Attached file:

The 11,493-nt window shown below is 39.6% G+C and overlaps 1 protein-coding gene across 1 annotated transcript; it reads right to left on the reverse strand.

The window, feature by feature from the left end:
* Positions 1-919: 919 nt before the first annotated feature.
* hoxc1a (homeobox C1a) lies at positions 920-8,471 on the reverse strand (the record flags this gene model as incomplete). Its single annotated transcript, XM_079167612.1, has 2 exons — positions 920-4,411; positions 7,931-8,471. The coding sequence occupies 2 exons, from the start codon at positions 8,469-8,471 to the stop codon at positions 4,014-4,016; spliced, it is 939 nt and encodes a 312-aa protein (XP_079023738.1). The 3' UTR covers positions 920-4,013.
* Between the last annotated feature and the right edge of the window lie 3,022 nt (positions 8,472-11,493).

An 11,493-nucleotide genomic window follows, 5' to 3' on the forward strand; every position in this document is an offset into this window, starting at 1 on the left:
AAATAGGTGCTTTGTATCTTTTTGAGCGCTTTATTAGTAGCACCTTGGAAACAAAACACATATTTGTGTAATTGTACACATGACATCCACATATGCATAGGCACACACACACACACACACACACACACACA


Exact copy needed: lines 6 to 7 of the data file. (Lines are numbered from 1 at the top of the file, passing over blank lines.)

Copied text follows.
An 11,493-nucleotide genomic window follows, 5' to 3' on the forward strand; every position in this document is an offset into this window, starting at 1 on the left:
AAATAGGTGCTTTGTATCTTTTTGAGCGCTTTATTAGTAGCACCTTGGAAACAAAACACATATTTGTGTAATTGTACACATGACATCCACATATGCATAGGCACACACACACACACACACACACACACACA